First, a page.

Genesis 3

As with every chapter of the Bible, there are just so many amazing things in Genesis 3. One question I always ask is “Why did God search for Adam & Eve?” God is omniscient, of course He knew where Adam and Eve were! Was He giving them the opportunity to hide themselves or show themselves? I don’t know the answer, if you have any thoughts, let me know!

I think the main thing that stands out to me in this chapter currently (as a result of doing the Kairos Course at the moment, highly recommended!), is in verse fifteen:

15 And I will put enmity
between you and the woman,
and between your offspring [a] and hers;
he will crush [b] your head,
and you will strike his heel.”

What the course pointed out to me (and I agree) is the difference in severity in the two actions. The snake will strike the heel of the woman’s offspring. That’s painful, but not deadly. But the woman’s offspring will crush the snake’s head. When your head is crushed you’re gone for good! Who is the woman’s offspring? Why Jesus, of course! Already in only the third chapter of the Bible, God is making His plan for the redemption of mankind known, in the same chapter in which mankind fell and thus became needy of redemption! Sometimes it seems like God takes His time about things. Why wait thousands of years to send Jesus, and thousands of years after that we’re still waiting for the second coming? Well God’s got it under control, He had a plan from the moment Adam and Eve first sinned :)

5 responses to “Genesis 3

  1. Yeah Genesis is essentially divided into pre-babel and post-babel. I’ve been doing a missions course at church that explained quite a lot about it in terms of the dividing of mankind into “ethne” (nations). The nations are listed before the story is actually told, so there is a fluctuation in the chronology there.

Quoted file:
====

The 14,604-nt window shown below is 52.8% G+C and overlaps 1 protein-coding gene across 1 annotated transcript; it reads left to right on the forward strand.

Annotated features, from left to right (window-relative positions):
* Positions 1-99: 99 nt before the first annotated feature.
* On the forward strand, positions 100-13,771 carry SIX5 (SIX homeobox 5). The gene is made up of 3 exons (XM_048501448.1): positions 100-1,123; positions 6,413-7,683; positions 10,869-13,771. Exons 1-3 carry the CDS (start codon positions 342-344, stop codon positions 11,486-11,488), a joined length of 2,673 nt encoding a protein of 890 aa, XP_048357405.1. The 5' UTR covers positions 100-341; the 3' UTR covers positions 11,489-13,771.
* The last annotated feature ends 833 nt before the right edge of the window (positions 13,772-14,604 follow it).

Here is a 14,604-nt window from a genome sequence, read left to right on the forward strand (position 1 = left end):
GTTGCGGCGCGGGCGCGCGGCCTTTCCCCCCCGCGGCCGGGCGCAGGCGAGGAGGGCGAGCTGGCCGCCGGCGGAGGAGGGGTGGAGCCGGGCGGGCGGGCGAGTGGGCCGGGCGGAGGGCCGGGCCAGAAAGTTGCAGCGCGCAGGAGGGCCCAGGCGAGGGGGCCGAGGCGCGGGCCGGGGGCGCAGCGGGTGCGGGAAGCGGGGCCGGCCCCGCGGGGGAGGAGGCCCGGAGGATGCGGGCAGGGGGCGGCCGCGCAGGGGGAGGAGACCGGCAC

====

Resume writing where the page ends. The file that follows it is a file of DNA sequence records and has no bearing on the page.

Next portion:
2. oh and in ch 3, its interesting how Satan lies about how Eve wasn’t allowed to touch the fruit. God never originally said she couldn’t touch it. It just goes to show how crafty he really is.

  3. oooh i’ve been enjoying reading your genesis blurbs. we went through a lecture series at capers on genesis (well the first several chapters) in one of the first weeks. chapter 3 and verse 15 was my favourite part.

    I was reading through Genesis the other day and what I found interesting is Gen 10:5 and Gen 11:1. It’s been said that the book of Genesis is in Chronological order. However, those verses seems to put it across that it infact isn’t. Well those 2 chapters anyway. weird

    Also, in regard to the whole ‘where are you’ thing… Although like you said God is omniscient, it could quite well be talking about a spiritual sense in the fact that He wants them to own up kinda thing. But who actually knows.

    Anyway, keep this up!

  4. That explanation could well make sense culturally, though in the very first chapter of Genesis, “the Spirit of God was hovering over the waters”, and much later in the bible God turns up in human form as Jesus. So it doesn’t seem to be a black and white simple case of a cultural preference shift from God turning up in a human body to God turning up looking a bit grander.

  5. One question I always ask is “Why did God search for Adam & Eve?” God is omniscient, of course He knew where Adam and Eve were! Was He giving them the opportunity to hide themselves or show themselves? I don’t know the answer, if you have any thoughts, let me know!

    I can give you an atheists historical answer, though I’m not sure it will be of use to you.

    This I got from a brilliant scholar, Karen Armstrong (she was a nun, check out her stuff for excellent reading on the the history of religion). This is a grossly simplified explanation:

    One of the reasons that God or ‘YHWH’ appears in person during Genesis and the beginning of the bible is that at this stage of history people were much more used to a far more human concept of God – later, as civilisation became more intellectually advanced, it became unseemly to have God turn up in a human body – hence why he appears later as metaphysical forces or storms, rather than in the guise of singular human beings.

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